New federal HIPAA laws are here. Anxiety at hospitals is not.
That wasn’t the case in 2003, when providers scrambled for answers to comply with the new privacy and security rules of HIPAA.
Then, many even had trouble even getting the acronym right (admit it, we’ve all written "HIPPA" at one time or another).
Here we are today, six years later, and with a Congress eager to move the industry to EHRs by 2014—and even more eager to protect patients’ privacy in the process.
Now that Congress (finally) strengthened HIPAA enforcement and toughened compliance requirements through breach notification processes and accounting of disclosures on EHRs, what’s the reaction in the industry?
Well, picture this. It’s kind of like the Boston Celtics just signed Larry Bird. Not Larry Bird, the NBA Hall of Famer, three-time NBA champion and three-time NBA Most Valuable Player of the 1980s.
We’re talking about Larry Bird today—the 52-year-old, out-of-shape president of Basketball Operations for the Indiana Pacers.
If you’re the rest of the league, you’re not really sweating it.
HITECH Act will impose stricter HIPAA requirements and stiffer penalties for violations. But at this point, the changes aren't worth losing a lot of sleep over. —Elyas Bakhtiari
That’s kind of the sense we get in the field from HIPAA privacy and security officers. Yes, they know the Health Information Technology for Clinical and Economic Health (HITECH) Act is here, and they are familiar with its provisions. But they’re not worried about it. At least not now.
"I'm afraid that at this time we are not moving too quickly with any changes in our practices," one privacy officer told us. "The corporate direction we have been given does not have us moving immediately to revise applicable policies/procedures. As we both know, once a bill is signed there are timetables by which compliance will be required and that, generally, allows organizations sufficient time to bring their practices up-to-date. We are, merely, digesting all the material that is coming out with respect to this Act."
That’s the Cliff’s Notes version of our research at this point. The key phrase here is reluctance—not ignorance.
Hospitals certainly plan to do something in light of security provisions in the HITECH Act. In fact, 98% of respondents in our HITECH survey of 300 privacy and security officers said they plan to revisit their HIPAA compliance and training programs.
"One thing I do see is people taking their policies off the shelf and revisiting them to see how they will need to be amended to accommodate those requirements and definitions which are soon to be established by those governmental entities as identified within the HITECH Act," says Frank Ruelas, MBA, the creator of www.hipaabootcamp.com who is based out of Scottsdale, AZ. "Sometimes it takes an event such as the passage of new legislation to serve as the tipping point to get folks to take action."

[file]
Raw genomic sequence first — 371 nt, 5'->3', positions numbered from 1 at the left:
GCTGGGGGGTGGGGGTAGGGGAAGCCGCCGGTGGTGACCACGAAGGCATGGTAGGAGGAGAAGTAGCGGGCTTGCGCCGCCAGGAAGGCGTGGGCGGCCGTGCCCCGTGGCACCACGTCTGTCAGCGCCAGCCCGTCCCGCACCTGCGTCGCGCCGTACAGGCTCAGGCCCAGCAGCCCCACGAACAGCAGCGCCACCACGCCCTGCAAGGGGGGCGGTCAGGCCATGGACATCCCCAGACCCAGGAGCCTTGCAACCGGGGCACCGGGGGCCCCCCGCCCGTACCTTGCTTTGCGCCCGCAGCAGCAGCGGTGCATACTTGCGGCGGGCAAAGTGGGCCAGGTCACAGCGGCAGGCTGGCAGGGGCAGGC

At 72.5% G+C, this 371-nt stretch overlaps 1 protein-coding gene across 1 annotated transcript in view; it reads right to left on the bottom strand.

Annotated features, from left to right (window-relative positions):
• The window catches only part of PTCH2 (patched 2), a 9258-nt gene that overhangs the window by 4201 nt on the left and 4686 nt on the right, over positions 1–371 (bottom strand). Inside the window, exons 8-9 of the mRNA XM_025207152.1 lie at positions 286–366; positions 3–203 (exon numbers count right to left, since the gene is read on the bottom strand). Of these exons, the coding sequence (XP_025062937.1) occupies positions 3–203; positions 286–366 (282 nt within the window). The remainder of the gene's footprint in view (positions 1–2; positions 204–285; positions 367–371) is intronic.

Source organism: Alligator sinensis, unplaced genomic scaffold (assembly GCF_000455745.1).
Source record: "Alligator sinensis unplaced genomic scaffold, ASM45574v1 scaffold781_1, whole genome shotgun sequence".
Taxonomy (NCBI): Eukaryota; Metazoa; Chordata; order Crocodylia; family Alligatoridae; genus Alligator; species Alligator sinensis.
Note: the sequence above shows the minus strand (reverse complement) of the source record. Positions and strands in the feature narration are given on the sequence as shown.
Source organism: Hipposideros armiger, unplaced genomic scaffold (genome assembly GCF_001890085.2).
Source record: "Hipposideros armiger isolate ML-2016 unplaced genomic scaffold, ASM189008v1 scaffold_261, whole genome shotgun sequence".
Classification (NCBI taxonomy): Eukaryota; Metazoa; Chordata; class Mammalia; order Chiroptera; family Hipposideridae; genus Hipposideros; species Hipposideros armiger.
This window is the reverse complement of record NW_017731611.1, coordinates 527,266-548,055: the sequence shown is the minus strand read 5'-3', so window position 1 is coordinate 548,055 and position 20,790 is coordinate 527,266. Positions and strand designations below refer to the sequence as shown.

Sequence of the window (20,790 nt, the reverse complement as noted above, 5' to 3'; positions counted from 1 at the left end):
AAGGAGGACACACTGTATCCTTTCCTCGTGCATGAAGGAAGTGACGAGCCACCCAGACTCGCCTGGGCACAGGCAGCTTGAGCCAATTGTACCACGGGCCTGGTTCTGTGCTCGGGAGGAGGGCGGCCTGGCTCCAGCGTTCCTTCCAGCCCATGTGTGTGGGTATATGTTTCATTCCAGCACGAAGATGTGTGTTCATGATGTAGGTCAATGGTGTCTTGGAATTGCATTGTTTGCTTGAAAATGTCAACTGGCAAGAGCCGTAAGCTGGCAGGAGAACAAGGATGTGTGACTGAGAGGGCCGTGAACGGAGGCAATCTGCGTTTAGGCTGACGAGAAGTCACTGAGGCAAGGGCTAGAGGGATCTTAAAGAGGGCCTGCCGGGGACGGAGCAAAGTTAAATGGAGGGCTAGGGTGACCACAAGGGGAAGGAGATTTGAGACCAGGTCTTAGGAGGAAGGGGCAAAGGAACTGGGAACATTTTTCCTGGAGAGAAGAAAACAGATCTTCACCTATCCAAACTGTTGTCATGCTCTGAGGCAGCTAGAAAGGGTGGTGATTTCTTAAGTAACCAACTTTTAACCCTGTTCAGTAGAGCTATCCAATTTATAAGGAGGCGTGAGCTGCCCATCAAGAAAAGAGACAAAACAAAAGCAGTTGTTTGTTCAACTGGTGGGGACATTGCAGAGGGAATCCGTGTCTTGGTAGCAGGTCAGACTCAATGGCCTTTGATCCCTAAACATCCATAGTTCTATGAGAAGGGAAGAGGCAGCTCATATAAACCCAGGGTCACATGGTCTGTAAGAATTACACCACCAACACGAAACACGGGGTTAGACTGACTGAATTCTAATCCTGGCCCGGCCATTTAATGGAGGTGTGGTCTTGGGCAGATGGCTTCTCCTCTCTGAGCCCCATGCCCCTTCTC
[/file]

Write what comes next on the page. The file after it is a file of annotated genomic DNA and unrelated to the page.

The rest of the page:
So why the reluctance now?
Our feedback tells us hospitals don’t want to move too much with regulations that have yet to be defined. And there are a host of them, including:
And in a shocker, hospitals said they just can’t invest money right now.
Furthermore, some providers told us they’re more worried about the Red Flags Rule deadline—May 1. Hospitals considered to be creditors must set up a policy and procedure that helps them identify "red flags" on identity theft, prevents them and corrects them through self-audits (the FTC last week came out with some nice guidance to help comply).
So where is your organization on the HITECH Act? Is the panic button a 2 or 3, or is it up to a 9 or even a 10?
If you’re like most of the industry it’s probably the former. And essentially, those hospitals with a strong HIPAA compliance and training program in place should be fine with the new regs. If you are confident your facility won’t have a breach, then you need not worry about federal auditors or breach notification requirements.
But for those who don’t have a policy in place—and perhaps those who have suffered a breach of privacy at one point (see: CVS)—then, well, maybe your panic level should be a 10.
Because after all, federal law is federal law. Just like Larry Bird is Larry Bird.